Abrafarma Future Trends conference welcomes DSN
SAO PAOLO — Drug Store News editor Rob Eder delivered the keynote address at the Brazilian Association of Pharmacies and Drugstore Networks — otherwise known as Abrafarma — at the group’s second annual Abrafarma Future Trends conference, here in Sao Paolo, Sept. 8. Eder discussed the transformation of the U.S. pharmacy market over the last two decades, and the evolution from volume to value in pharmacy services.
Two things about this issue
Our own senior editor Michael Johnsen has become somewhat famous among the Drug Store News editorial team for his “two-thing” commentaries on just about any subject.
This month, as we close this issue of DSN, I find myself with “two things” worth noting.
First, a word about the cover:
By now, you have probably seen some variation of the DirecTV “Don’t be like this … ” commercials that mock the fictional alter-egos of actor Rob Lowe, and more recently a handful of NFL quarterbacks. My personal favorite is “bad comedian” Eli Manning.
Because of the many different ways that the pharmacists we profile in this issue are improving their patients’ lives and advancing the profession of pharmacy, we thought the best way to illustrate who they are, was to show you who they are not.
Second, a word about my trip to Brazil:
The trip made me realize that the challenges and opportunities — and the solutions — that face community pharmacy are really the same all over the world. An October report from the International Pharmaceutical Federation points to at least two strong indicators that I am right: pharmacy reimbursement rates are a problem in 49 countries across the globe, and a growing number of these countries is responding — or has responded — by advancing the role of the community pharmacist (40%), or creating a framework to do so (almost 60%).
Topeka Pharmacy is community’s service center
Tom and Morag Miller
Define “American heartland” and the town of Topeka, Ind., could easily fit the bill. And independently owned Topeka Pharmacy, honored as Good Neighbor Pharmacy of the Year at AmerisourceBergen’s ThoughtSpot 2015, could just as easily define the concept of drug store as an indispensible fixture of small-town life.
Located appropriately on Main Street in the center of this one-stoplight town, Topeka Pharmacy thrives not only by meeting a wide range of health and household needs for a strictly traditional rural market, but by serving as a center and gathering place for the local community.
That community, comprising about 1,000 households in town and in the surrounding farms, is nearly 60% Amish or Mennonite, making it “a quieter, gentler, kinder place,” said Morag Miller, who together with her husband Tom runs Topeka Pharmacy.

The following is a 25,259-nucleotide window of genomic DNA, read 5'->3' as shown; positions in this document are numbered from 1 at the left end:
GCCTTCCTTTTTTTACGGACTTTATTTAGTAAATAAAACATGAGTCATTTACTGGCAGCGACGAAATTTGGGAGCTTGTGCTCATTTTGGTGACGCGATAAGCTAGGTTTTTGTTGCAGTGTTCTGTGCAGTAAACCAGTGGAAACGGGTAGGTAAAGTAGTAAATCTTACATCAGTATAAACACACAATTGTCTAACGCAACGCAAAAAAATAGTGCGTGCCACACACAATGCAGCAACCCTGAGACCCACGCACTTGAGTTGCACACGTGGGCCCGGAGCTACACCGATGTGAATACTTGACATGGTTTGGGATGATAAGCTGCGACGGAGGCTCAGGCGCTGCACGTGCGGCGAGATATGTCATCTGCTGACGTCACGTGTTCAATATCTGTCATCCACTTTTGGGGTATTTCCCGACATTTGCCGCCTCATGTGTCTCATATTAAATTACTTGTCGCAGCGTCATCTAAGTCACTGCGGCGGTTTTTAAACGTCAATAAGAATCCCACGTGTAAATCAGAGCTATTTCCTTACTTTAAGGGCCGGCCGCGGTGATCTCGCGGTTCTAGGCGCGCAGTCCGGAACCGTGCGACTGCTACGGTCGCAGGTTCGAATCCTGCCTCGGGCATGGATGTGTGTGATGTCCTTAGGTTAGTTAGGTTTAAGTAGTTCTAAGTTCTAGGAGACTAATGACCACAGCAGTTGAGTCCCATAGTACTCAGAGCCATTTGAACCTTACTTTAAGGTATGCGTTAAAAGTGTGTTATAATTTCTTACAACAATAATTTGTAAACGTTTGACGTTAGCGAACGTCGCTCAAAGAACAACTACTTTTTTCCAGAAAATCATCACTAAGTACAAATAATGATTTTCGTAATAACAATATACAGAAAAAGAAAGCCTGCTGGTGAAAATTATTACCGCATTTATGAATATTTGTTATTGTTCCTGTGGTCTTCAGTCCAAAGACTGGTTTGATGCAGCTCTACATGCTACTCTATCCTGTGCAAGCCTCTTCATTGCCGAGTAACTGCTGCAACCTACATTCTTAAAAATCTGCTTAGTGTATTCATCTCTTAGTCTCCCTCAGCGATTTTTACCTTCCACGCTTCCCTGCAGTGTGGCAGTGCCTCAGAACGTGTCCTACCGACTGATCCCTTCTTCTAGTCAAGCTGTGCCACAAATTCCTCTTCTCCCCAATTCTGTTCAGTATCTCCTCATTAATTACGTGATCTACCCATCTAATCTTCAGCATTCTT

In business since 1988, the store tailors its services and product mix to local needs and customs, while staying abreast of healthcare advances with clinical services and the latest mobile technologies. Topeka Pharmacy sells Amish bonnets and baby clothes, and also offers Amish-made products. Among its other offerings are giftware; fresh flowers; a department called “Sara’s Attic” featuring fabrics, notions and Amish-made quilts; and an old-fashioned soda fountain called Crossroads Café that serves Amish cooking.
But Topeka Pharmacy’s central purpose, said owner Tom Miller, remains health and wellness. To that end, Topeka offers programs in such areas as diabetes education taught by a certified diabetes educator, weight management classes and more.
“The keys to our success are the connection to the community and the outcomes we try to give our patients every day,” Miller said. “This outcome can also be a Good Neighbor Pharmacy product … [or] a place to have lunch; a place to come and talk to people; a meeting place.”
“We are the service center of the community,” Topeka’s owner-operator added. “And with our Amish population at nearly 60%, that’s important, because otherwise they literally have to hire a driver to take them somewhere else. So if we can be their one-stop shop, it works for the Amish particularly well, and it works for the English. And they all listen to us for their information. We’ve tried to carefully nurture that over the years.”
Miller called the resources provided by AmerisourceBergen “vast, and it multiplies our ability to be good to our patients and make those outcomes positive.”
In addition, he said, “The Good Neighbor Pharmacy logo is starting to get recognized nationally. That’s good for us. It sets us apart from everybody else. It gives us an identity that [customers] don’t get anyplace else.”
Coming up for Topeka Pharmacy, said its owner, is an increasing commitment to a higher level of healthcare delivery and more aggressive efforts to work with payers to establish standard reimbursement for its services on behalf of healthier patients. “Next for Topeka Pharmacy is getting paid for those outcomes,” Miller said. “We’ve hired a medication therapist pharmacist … [and] a certified dietitian. We do [diabetic] shoe fittings. And we’re working on the next step — whether that [is] coagulation therapy, blood pressure intervention, or whatever it is — to become that provider.”
“As we lose doctors in our country, these patients have to turn to somebody, … and they have to go somewhere,” Miller added. “We would like to be the answer to that.”